For example, reality star Rachel Zoe received a 10-carat diamond ring from her husband when their son was born. Nick Cannon gave Mariah Carey a $12,000 pink diamond and sapphire necklace for carrying their twins.
These “push presents” aren’t just for the rich and famous.
A 2007 survey of more than 30,000 respondents by BabyCenter.com found that 38 percent of new mothers were rewarded for bearing a child and 55 percent of pregnant mothers wanted a gift from their mate.
I’m surprised that so many men are going along with this trend. I guess after years of hearing us complain about what we go through during pregnancy, they feel guilty enough to buy just about anything.
As one woman told The New York Times, “It’s a way to honor a mother giving her emotions, body and hormones over to a baby for nine months.”
I did not enjoy being pregnant. However, I tried to keep my whining to a minimum and I certainly never expected Zac to pay me for my trouble.
If anybody owes me anything, it’s Wyatt. He is the one who got to live rent-free in me and sponge off my stomach for the better part of a year.
That’s not how motherhood works, though.
I am supposed to dedicate the best years of my life to Wyatt knowing full well that he will eventually leave me.
When that day comes, I won’t present him with a bill for all of his meals, housing, medical care and miscellaneous expenses. Those debts were paid in full the first time he said, “Mama.”
I don’t like the idea of push presents because Wyatt’s birth was not about me.
I didn’t form his fingernails, place each individual hair on his head or start his heartbeat. All I did was push when the nice ladies told me to.
I suspect that the mommies who demand push presents are the same women who thought their wedding was all about them.
I don’t understand why some brides spend tens of thousands of dollars to play Princess Di for a day.
I’m just as married as any of them, and I took my vows on a baseball diamond in flip flops and a blue dress that I bought at Belk because it matched the stripes in Zac’s Cubs jersey.
Although Zac and I were the center of attention that day, I wanted our love and happiness to be the stars of the show.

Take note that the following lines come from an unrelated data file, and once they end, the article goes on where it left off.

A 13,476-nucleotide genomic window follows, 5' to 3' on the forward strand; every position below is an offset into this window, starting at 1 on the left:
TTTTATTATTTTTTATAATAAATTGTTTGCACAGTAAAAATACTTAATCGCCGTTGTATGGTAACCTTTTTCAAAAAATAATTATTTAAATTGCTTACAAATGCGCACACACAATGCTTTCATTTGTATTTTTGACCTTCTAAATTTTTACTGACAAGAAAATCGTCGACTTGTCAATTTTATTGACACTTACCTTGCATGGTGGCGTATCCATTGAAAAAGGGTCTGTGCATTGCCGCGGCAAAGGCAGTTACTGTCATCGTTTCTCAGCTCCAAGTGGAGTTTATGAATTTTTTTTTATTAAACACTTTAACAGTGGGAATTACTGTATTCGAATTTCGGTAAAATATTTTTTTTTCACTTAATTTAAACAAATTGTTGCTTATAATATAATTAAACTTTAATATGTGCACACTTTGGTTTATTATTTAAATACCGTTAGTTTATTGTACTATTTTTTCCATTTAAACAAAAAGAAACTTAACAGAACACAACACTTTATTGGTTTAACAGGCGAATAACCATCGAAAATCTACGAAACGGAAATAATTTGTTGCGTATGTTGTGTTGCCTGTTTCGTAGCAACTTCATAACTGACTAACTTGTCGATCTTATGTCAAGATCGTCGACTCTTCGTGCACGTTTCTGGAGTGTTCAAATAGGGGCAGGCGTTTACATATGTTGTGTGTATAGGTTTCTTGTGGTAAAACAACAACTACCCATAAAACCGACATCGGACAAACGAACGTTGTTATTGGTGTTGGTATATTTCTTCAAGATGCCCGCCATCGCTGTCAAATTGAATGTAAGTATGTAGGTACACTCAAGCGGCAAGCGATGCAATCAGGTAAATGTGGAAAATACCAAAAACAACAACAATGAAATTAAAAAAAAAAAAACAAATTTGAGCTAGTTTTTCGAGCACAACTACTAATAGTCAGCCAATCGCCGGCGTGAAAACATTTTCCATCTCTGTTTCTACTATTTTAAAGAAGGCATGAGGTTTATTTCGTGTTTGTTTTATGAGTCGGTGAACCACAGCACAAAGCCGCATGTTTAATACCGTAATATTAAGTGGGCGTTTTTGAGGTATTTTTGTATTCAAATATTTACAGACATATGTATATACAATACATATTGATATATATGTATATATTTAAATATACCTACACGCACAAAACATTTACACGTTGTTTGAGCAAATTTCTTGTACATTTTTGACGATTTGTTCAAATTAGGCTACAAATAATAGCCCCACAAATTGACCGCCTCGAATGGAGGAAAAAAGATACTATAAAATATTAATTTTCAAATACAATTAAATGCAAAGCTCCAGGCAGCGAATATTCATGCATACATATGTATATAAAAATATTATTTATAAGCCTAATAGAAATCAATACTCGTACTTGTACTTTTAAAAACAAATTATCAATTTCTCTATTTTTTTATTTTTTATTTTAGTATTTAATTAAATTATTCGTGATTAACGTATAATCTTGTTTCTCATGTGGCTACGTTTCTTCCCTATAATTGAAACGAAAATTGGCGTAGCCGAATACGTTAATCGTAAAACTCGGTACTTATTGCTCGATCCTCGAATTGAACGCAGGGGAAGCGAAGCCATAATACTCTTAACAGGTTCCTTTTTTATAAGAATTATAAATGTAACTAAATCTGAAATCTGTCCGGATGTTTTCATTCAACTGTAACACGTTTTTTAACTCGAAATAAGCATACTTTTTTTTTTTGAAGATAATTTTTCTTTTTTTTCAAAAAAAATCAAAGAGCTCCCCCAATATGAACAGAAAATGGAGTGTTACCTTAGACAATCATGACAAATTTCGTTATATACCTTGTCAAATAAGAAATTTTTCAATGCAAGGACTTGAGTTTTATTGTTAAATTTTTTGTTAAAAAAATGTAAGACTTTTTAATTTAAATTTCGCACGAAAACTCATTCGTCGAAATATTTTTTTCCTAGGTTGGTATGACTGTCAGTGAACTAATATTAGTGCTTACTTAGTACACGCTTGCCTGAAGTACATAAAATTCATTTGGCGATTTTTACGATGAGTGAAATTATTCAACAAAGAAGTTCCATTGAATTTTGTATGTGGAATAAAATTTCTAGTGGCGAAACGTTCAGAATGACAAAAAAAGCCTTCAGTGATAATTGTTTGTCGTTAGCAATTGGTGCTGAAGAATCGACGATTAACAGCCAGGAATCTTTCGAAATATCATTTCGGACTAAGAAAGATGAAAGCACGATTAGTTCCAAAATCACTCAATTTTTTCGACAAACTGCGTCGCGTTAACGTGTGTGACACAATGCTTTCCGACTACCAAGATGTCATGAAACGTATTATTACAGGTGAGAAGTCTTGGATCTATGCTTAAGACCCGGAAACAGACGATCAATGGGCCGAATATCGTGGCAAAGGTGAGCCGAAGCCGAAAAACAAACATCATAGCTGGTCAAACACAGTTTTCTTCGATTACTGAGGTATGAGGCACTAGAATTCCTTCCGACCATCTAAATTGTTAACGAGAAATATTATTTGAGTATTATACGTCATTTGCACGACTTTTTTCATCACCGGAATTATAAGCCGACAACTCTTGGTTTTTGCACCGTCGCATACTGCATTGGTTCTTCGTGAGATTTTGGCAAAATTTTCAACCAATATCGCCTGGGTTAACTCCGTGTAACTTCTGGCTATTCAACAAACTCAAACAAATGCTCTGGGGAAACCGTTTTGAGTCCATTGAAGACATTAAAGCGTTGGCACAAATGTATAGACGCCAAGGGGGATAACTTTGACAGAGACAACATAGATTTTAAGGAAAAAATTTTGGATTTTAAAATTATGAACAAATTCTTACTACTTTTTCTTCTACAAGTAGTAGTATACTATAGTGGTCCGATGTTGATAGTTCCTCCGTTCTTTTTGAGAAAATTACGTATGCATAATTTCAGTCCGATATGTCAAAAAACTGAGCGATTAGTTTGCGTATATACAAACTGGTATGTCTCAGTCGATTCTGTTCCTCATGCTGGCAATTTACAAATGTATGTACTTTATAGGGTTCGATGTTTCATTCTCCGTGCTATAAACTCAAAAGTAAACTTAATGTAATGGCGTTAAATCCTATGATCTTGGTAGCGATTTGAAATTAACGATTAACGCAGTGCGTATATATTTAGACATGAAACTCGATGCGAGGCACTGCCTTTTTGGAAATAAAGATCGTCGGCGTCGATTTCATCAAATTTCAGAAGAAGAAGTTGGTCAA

Eleven months later, the spotlight shifted to our firstborn and it will remain on him for the foreseeable future.
As the saying goes, we stopped being the picture and became the frame when Wyatt was born.
Our time, money and hearts now belong to a handsome little man with red curls and bright blue eyes.
I didn’t get a diamond ring or gaudy necklace for him, but Zac rewarded me in other ways.
Zac wanted to be a father long before I wanted to be a mother, and one of the few fun things about pregnancy was going through it with him.
Although I never experienced morning sickness, there were some days when the thought of eating anything made me want to gag.
On one of those occasions, only something from Taco Bell would do. The problem was that I was craving five different things.
Zac drove to the nearest Taco Bell and brought back everything on my wish list, which made me and my hormones very happy.
Now one of Zac’s daddy duties is to feed Wyatt. They usually leave a nice mess for me to clean up, but it’s worth it when I think about Wyatt trying to shove one of his Apple Jacks in Zac’s mouth while Zac is coaxing him to finish his cereal.
There was a time that Zac was much better at getting Wyatt to sleep than I was. His secret was singing, and his repertoire was broader than “Rock-a-bye Baby.”
When Wyatt was at his crankiest, Zac could almost always calm him down with “Turn the Page” by Bob Seger.
I have also heard him serenade our son with “All Star” by Smash Mouth, various Christmas carols and, of course, “Go Cubs Go.”
Sometimes Zac was so good at putting Wyatt to sleep that he nodded off too. One of my favorite pictures in Wyatt’s baby album is of the two of them conked out in what we call “the cool dudes chair.”
When Wyatt falls asleep on Zac’s chest these days, the proud papa usually whispers to me, “I love this feeling.”
Other mothers can keep their expensive jewelry. I prefer something that’s priceless — love.